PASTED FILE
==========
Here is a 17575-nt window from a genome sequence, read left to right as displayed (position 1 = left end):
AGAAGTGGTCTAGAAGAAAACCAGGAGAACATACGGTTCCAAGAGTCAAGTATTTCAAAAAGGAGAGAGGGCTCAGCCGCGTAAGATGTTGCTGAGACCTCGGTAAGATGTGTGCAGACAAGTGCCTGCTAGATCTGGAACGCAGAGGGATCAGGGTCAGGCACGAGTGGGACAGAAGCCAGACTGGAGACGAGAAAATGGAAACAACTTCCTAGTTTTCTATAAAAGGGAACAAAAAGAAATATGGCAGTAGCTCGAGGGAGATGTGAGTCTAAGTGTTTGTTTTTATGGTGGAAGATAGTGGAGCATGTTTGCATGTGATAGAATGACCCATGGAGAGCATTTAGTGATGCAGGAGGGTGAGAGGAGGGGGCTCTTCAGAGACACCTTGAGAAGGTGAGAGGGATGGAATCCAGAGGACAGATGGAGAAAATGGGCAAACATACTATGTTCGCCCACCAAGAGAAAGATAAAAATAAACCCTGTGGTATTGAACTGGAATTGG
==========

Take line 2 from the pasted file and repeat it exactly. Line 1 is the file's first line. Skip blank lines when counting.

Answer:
AGAAGTGGTCTAGAAGAAAACCAGGAGAACATACGGTTCCAAGAGTCAAGTATTTCAAAAAGGAGAGAGGGCTCAGCCGCGTAAGATGTTGCTGAGACCTCGGTAAGATGTGTGCAGACAAGTGCCTGCTAGATCTGGAACGCAGAGGGATCAGGGTCAGGCACGAGTGGGACAGAAGCCAGACTGGAGACGAGAAAATGGAAACAACTTCCTAGTTTTCTATAAAAGGGAACAAAAAGAAATATGGCAGTAGCTCGAGGGAGATGTGAGTCTAAGTGTTTGTTTTTATGGTGGAAGATAGTGGAGCATGTTTGCATGTGATAGAATGACCCATGGAGAGCATTTAGTGATGCAGGAGGGTGAGAGGAGGGGGCTCTTCAGAGACACCTTGAGAAGGTGAGAGGGATGGAATCCAGAGGACAGATGGAGAAAATGGGCAAACATACTATGTTCGCCCACCAAGAGAAAGATAAAAATAAACCCTGTGGTATTGAACTGGAATTGG